Many things clip or snap together. Too soft and it won't stay in place. Too hard and it wont go together at all. Too brittle and it just breaks. Other things are held by screws. Can 3D printers produce holes with thread

      • Re:Premature much (Score:4, Insightful)

        by LinuxIsGarbage (1658307) on Thursday April 24, 2014 @06:23PM (#46836535)

        I agree with most of what you say. I also own a 3D printer (Solidoodle 3)

        I see two main things that are keeping 3d printing from really taking off in the home. Once they solve these two issues it should really take off. There are other minor issues that need to be addressed as well, but the two issues that need to be fixed are : Speed and Reliability. I've designed up a product that I would like to print, but it takes 1.5 hours to print, and that is if it makes it fully through the print. Issues with warping, clogging, overheating, etc... are the main concerns about reliability.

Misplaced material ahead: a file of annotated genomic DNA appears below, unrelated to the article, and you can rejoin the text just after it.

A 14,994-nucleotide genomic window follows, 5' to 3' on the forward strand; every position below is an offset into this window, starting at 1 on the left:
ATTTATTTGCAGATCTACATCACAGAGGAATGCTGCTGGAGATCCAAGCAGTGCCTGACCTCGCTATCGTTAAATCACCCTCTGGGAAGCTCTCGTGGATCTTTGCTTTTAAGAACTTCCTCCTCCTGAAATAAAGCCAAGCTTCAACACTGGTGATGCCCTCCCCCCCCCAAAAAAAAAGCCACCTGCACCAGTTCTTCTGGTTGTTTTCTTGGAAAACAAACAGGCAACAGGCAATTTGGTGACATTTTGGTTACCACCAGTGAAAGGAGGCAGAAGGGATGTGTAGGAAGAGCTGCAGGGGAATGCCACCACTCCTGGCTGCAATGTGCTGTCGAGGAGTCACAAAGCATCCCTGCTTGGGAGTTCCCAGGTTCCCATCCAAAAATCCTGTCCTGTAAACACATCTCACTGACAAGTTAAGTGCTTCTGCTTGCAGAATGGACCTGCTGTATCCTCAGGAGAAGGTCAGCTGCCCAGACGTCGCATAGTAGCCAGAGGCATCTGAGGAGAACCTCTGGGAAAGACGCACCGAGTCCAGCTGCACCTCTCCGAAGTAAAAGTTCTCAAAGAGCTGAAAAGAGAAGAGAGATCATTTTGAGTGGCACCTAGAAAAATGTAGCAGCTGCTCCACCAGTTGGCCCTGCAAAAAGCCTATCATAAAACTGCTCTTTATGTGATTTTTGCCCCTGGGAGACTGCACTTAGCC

I would be happy if they could cut my print time in half, but it's the current limitation of the technology being used in the home market. Some other technology is going to have to be used in order to overcome both issues, but those technologies are currently out of the budget for home users.

        Unlike the post above, I do think it will happen in my lifetime though.

        I'm somewhat reminded of early '90s CD-R burning. Rigs like this: http://www.cbronline.com/news/... [cbronline.com] were $32500 1991 dollars ($55,000 2014 dollars) if you breathed on them you would lose your $100+ CD-R. Mid '90s saw $1000 CD-R drives. Come the late 1990s CD-RW drives were $300 with buffers, but still the occasional buffer-underrun. Now a DVD burner is $20 and comes with BURN-Proof underrun tech.

      • Re:Premature much (Score:5, Insightful)

        by mi (197448) <slashdot-2012@virtual-estates.net> on Thursday April 24, 2014 @07:15PM (#46837019) Homepage